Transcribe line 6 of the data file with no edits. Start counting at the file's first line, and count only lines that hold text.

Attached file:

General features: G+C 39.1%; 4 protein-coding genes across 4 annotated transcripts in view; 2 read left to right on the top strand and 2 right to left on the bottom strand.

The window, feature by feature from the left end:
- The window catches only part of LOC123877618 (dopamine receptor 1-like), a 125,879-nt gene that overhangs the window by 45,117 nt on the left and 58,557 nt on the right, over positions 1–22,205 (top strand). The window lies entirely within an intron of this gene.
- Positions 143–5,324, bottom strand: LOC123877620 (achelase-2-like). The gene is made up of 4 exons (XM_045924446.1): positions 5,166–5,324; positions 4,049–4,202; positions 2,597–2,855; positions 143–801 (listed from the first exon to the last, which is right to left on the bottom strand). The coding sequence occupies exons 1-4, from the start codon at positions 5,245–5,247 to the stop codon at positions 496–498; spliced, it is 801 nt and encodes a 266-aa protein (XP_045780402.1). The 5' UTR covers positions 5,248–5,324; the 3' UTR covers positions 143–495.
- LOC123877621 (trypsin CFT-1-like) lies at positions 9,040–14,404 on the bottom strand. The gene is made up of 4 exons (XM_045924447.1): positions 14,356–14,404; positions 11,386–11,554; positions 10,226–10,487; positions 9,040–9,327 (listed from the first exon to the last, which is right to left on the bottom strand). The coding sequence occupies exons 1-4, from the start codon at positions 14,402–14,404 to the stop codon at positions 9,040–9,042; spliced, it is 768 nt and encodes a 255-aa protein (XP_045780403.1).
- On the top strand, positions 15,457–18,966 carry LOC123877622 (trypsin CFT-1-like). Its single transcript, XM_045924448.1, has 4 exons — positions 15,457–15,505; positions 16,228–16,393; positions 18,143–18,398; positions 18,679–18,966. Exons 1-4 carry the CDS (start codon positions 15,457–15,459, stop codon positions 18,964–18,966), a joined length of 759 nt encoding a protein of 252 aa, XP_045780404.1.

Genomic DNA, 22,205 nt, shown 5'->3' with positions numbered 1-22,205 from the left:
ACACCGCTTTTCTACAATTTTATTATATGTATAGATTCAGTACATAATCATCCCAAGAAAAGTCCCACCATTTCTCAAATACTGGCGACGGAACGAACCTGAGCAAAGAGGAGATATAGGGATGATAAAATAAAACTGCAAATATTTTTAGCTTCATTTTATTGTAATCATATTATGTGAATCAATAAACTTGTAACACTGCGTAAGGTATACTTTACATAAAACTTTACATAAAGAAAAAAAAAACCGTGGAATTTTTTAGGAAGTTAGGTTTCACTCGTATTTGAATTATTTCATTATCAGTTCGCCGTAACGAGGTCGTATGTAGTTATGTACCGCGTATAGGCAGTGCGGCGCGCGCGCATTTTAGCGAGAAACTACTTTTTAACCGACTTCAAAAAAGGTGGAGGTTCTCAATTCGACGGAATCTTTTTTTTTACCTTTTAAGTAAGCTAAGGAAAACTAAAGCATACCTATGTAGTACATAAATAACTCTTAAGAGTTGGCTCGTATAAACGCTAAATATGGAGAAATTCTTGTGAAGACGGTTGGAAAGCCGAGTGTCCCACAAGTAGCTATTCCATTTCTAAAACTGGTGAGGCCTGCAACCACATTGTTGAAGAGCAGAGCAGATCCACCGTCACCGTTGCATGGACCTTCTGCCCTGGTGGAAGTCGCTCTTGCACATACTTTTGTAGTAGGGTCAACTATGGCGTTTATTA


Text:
- On the top strand, positions 15,457–18,966 carry LOC123877622 (trypsin CFT-1-like). Its single transcript, XM_045924448.1, has 4 exons — positions 15,457–15,505; positions 16,228–16,393; positions 18,143–18,398; positions 18,679–18,966. Exons 1-4 carry the CDS (start codon positions 15,457–15,459, stop codon positions 18,964–18,966), a joined length of 759 nt encoding a protein of 252 aa, XP_045780404.1.